Caregiver Diagnosed with Fibromyalgia: How am I suppose to care for someone else?

About 5 or so years ago I was diagnosed with Fibromyalgia

It all seemed to have come about during my divorce and the extreme amount of stress I was under. After a year of chronic pain, flu-like symptoms and chronic fatigue and a boat load of tests, it was determined that I had this horrible condition. It escalated after being involved in  two car accidents and through all the trauma the symptoms were intensified.

At one time I was on a handful of medication for the fibro and all the symptoms that go alongside it (migraines, depression, anxiety, etc). On a consistent basis I was seeing a Neurologist for the migraines, a Chiropractor for adjustments and treatment, a Psychiatrist for the depression and anxiety, and a Rhuematologist for trigger point injections and daily medications to alleviate the symptoms. Nothing seemed to help.

How in the world was I suppose to care for someone else who needed my care when I myself was dealing with such a horrible condition? I was overwhelmed and wanted to just stay in the bed all day, everyday! When in reality, I had to take care of those around me who needed my assistance.

So many caregivers are themselves needing care and yet still have to care for those around them. I remember at one point a guy I was semi-dating found out I had fibro and even said to me, “I really needed someone to take care of me. I didn’t expect to have to take care of someone else especially with these kinds of symptoms!” How cruel, I thought. (That was a red-flag to me and I got out of that immediately).

Taking care of others takes so much out of us and we must FIRST take care of ourselves before we will have the energy to take on the task of caring for others

About three years ago it was suggested to me that I try massage therapy so I decided to give it a try. Finding the right massage therapist was excruciating. The first one always had a hangnail (going up and down my back), the others were never that great and it never seemed to do much good. Then I came upon this guy who was very good. He specialized in deep tissue and really knew how to “beat me up”….you know the old “it hurts so good”…..and it really made a difference. I started going on a regular basis and it seemed to really do the job.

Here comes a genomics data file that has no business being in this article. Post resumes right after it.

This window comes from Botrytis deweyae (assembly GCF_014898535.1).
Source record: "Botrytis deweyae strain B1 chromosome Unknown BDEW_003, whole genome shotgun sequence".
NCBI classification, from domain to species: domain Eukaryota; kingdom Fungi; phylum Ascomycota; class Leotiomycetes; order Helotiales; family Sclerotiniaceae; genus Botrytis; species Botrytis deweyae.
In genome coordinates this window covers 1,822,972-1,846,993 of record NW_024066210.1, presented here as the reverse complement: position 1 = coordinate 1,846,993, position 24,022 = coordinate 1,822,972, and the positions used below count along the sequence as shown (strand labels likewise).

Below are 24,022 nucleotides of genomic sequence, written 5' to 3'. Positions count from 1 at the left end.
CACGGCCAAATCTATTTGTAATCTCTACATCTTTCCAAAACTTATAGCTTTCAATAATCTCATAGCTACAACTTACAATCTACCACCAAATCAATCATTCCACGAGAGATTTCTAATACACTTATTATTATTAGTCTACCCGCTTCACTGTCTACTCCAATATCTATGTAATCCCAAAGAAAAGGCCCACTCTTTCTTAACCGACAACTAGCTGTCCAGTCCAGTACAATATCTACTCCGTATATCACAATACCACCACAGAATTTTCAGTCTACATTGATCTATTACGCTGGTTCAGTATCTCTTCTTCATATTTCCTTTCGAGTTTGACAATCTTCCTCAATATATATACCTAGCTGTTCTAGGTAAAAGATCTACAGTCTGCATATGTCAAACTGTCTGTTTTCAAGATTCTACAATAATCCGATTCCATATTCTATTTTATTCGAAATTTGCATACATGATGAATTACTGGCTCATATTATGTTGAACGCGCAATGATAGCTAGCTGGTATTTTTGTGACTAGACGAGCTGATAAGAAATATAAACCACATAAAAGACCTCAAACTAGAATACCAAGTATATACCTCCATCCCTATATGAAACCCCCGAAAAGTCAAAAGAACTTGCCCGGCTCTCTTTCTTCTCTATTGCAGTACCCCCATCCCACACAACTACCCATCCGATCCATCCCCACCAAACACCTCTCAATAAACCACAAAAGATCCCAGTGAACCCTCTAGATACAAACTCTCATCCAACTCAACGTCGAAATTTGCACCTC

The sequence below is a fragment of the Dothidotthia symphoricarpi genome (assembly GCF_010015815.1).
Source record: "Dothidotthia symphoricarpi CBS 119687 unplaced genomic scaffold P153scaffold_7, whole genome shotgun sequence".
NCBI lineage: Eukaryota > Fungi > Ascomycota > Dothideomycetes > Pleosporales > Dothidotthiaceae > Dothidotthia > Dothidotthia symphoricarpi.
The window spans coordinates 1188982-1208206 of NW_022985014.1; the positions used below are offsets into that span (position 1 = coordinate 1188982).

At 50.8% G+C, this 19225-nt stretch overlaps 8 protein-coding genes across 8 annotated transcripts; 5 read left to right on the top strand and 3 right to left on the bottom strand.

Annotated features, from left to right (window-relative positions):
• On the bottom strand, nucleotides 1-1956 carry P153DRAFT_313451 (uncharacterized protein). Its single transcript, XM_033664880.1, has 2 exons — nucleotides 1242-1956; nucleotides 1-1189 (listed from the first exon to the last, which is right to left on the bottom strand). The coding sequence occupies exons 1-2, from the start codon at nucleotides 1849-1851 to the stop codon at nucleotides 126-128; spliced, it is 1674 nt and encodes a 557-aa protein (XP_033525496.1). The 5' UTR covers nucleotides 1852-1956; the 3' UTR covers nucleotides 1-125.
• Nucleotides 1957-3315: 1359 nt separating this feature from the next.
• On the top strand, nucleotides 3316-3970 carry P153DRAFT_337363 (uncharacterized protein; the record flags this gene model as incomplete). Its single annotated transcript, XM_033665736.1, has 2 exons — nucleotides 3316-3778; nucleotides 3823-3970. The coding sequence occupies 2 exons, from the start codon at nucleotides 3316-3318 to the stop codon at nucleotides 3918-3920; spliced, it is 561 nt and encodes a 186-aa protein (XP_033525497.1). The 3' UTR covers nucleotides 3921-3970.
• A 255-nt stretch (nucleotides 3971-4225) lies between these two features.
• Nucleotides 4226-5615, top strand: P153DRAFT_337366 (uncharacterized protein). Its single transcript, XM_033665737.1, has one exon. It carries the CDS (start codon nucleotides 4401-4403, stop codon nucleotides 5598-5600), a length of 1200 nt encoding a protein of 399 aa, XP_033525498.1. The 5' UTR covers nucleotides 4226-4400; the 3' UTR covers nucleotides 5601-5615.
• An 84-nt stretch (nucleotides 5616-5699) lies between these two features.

Then when I moved to Illinois from Alabama I hated leaving my massage therapist after it took so long to find him. I hated it almost as much as leaving my beloved hair stylist 🙂 They are both hard to come by and you really get to appreciate them once you find that “special someone.”

Anywho, after about 6 months of trying a few out upon my move to Illinois, I was able to find someone who was much better than the last one! He really knows his stuff! His technique is amazing. I try to go regularly because it makes all the difference in the world. I can remain almost pain-free between my appointments.

So many of us feel guilty about doing things for ourselves but I can’t express enough how crucial it is to our well-being. I can take much better care of those in my life when I feel up to par! It’s worth every penny spent and I don’t feel guilty about it at all.

I would much rather go get a massage and feel better than take a handful of pills everyday that barely help and have tremendous side effects!

So here is your homework for today:

  • Take a minute to tell yourself IT’S OK TO TAKE CARE OF YOU! Get rid of the guilt!
  • Ask friends or co-workers for referrals of services such as Massage Therapists, Hair Stylists, Area Gyms
  • Develop a plan of ACTION on making appointments to GET ER DONE!

Don’t put it off….IT CANNOT WAIT!

NOW is the time to take care of the only YOU you have!


For a consultation with my personal massage therapist go to:

For more information on Fibromyalgia see:

About Sue Salach

Sue has a Master's degree in Gerontology and has worked with the elderly and their families for over 30 years and is the Author of "Along Comes Grandpa", a caregiving resource guide, and the novel "If I Walked in Her Shoes". As an ElderCare Expert and Keynote Speaker, Sue employs her comprehensive experience and passion, to educate and promote self-care values to family caregivers and the community at large.
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